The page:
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3 Smart Beta ETFs for Every Investor

Smart beta ETFs are designed to give outperformance with lower risk

Smart beta is one of the newest buzzwords in the investment world. As financial institutions seek out new and different products to sell to investors, they have landed on an interesting theory and wrapped ETFs around it.

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It may help to think of these ETFs are being “quasi-managed”. Basically, managers will choose some kind of index that they ostensibly will mirror, but the way they stack their smart beta ETF is going to vary based on different factors.

So, instead of just a cap-weighted mid-cap value ETF, a manager may see some kind of market inefficiency to take advantage of, and instead creates a mid-cap value ETF. Except, this mid-cap value ETF is weighted by stocks trading below a price-to-sales ratio of 1.

Basically, smart-beta ETFs try to reduce risk by taking advantage of these inefficiencies, and in the process outperform the straight-ahead cap weighting of an index. Needless to say, there are countless versions of smart beta ETFs, and I’m just trying to find one for everyone type of investor.

Here are three smart-beta ETFs for different kinds of investors.

Smart Beta ETF for Aggressive Investors: WisdomTree DFE

WisdomTree185The market as a whole isn’t doing spectacularly well, but that’s exactly the kind of environement that smart-beta ETFs are supposed to shine in, anyway.

It’s also worth noting that international stocks have not participated in as much of the upside of the domestic market over the past few years. That’s why, for more aggressive investors, I’d have a look at the WisdomTree Europe SmallCap Dividend ETF (DFE).

Obviously, the fund focuses on small-cap European stocks — ones that also pay dividends. Investors can rest assured that the companies are cash-flow positive enough to return capital back to shareholders. However, the smart beta angle here is that it takes the bottom 25% of the market caps of the WisdomTree Europe Dividend Index after the largest 300 companies get tossed out. The remainder are weighted according to annual cash dividend paid.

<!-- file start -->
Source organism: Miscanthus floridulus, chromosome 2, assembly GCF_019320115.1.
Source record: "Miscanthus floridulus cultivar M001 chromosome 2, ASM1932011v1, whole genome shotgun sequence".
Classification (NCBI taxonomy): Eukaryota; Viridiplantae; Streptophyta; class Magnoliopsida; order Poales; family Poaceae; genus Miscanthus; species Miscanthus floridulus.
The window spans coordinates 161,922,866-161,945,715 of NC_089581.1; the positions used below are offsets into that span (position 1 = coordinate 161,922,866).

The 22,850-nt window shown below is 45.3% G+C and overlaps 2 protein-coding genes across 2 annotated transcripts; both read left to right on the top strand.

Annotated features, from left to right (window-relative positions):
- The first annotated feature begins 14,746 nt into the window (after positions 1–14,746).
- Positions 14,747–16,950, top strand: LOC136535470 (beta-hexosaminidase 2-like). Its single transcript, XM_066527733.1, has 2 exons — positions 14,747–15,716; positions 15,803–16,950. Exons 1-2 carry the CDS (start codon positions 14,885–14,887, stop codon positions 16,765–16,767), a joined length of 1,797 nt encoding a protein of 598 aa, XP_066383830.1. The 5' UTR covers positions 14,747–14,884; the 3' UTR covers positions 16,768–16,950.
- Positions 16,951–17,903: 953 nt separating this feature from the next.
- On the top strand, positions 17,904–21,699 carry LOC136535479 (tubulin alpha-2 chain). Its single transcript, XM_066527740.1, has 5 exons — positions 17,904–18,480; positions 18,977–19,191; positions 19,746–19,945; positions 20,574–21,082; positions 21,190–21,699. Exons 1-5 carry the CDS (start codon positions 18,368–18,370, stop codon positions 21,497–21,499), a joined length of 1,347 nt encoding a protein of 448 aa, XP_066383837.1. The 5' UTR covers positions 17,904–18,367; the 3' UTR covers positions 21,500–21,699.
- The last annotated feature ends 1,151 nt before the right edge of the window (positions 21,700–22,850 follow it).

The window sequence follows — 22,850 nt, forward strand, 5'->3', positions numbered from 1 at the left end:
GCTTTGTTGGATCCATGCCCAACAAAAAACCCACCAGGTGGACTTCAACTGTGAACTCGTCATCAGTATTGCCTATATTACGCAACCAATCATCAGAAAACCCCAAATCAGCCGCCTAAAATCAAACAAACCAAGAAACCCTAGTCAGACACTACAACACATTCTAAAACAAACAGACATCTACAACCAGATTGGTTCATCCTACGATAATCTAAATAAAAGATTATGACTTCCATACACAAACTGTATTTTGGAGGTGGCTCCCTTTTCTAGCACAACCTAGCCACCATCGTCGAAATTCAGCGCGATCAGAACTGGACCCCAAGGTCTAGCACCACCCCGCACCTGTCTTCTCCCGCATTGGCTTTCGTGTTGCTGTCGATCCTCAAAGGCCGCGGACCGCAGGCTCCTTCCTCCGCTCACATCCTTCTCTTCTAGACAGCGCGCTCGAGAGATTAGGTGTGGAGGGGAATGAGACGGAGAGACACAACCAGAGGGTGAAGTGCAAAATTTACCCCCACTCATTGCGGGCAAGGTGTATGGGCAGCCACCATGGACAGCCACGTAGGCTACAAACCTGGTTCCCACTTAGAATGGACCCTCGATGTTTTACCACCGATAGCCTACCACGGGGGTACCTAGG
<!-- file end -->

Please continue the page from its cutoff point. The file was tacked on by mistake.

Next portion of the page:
DFE charges 0.58% in expenses — or $58 annually for every $10,000 invested. The ETF is up 6% YTD.

Smarta Beta ETF for Conservative Investors: PowerShares SPLV

best etfs splvIt may sound strange to suggest a fund that is down for the year, but smart beta is about reducing downside without nuking your upside potential.

The S&P 500 is down 1.4% YTD. However, the PowerShares S&P 500 Low Volatility ETF (SPLV) is only down 1%. Over a 3-year period, the S&P is up 58% vs. 50% for the SPLV.

So, when the market is down, the SPLV isn’t down as much, but it also isn’t up as much during the good times. Still, SPLV isn’t lagging all that much, and you are getting a fund with a beta of 0.76 — meaning it is about 76% as volatile as the S&P 500 itself.

And that’s exactly the point! The SPLV takes the 100 stocks from the index that have the lowest realized volatility over the past 12 months. Thus, risk is smoothed out, making SPLV a great smart-beta ETF for conservative investors. Expenses run just 0.25%.

Smart Beta ETF for Income Investors: O’Shares (OUSA)

oshares-investments-185It’s too early to tell if Kevin “Mr. Wonderful” O’Leary’s five new smart beta ETFs will outperform or not, but given what we know about him as a money and asset manager, it may be worth looking more into these funds. It’s always risky to jump into a new ETF until its performance is proven, but based on O’Leary’s litany of conservative income mutual funds, I think it may be worth a try.

He has several of these funds, but I would stick with the domestic play as represented in the O’Shares FTSE US Quality Dividend ETF (OUSA). The fund only opened in April and is up 2.4% since then, outperforming the S&P 500 (which is flat).

The target index he uses is the FTSE US Quality/Volume/Yield Factor 5% Capped Index, which targets companies that have a higher dividend yield than the underlying index, while pulling out stocks that have high yields due to lower stock prices coming as a result of bad news.

The net expense ratio for OUSA is 0.48%. But there are a variety of factors that go into both this index and O’Leary’s alteration of it, so its best to read the fund literature.

Lawrence Meyers is the CEO of PDL Capital, a specialty lender focusing on consumer finance. As of this writing, he did not hold a position in any of the aforementioned securities. He has 20 years’ experience in the stock market, and has written more than 1,200 articles on investing. He also is the Manager of the forthcoming Liberty Portfolio. Lawrence Meyers can be reached at TheLibertyPortfolio@gmail.com.

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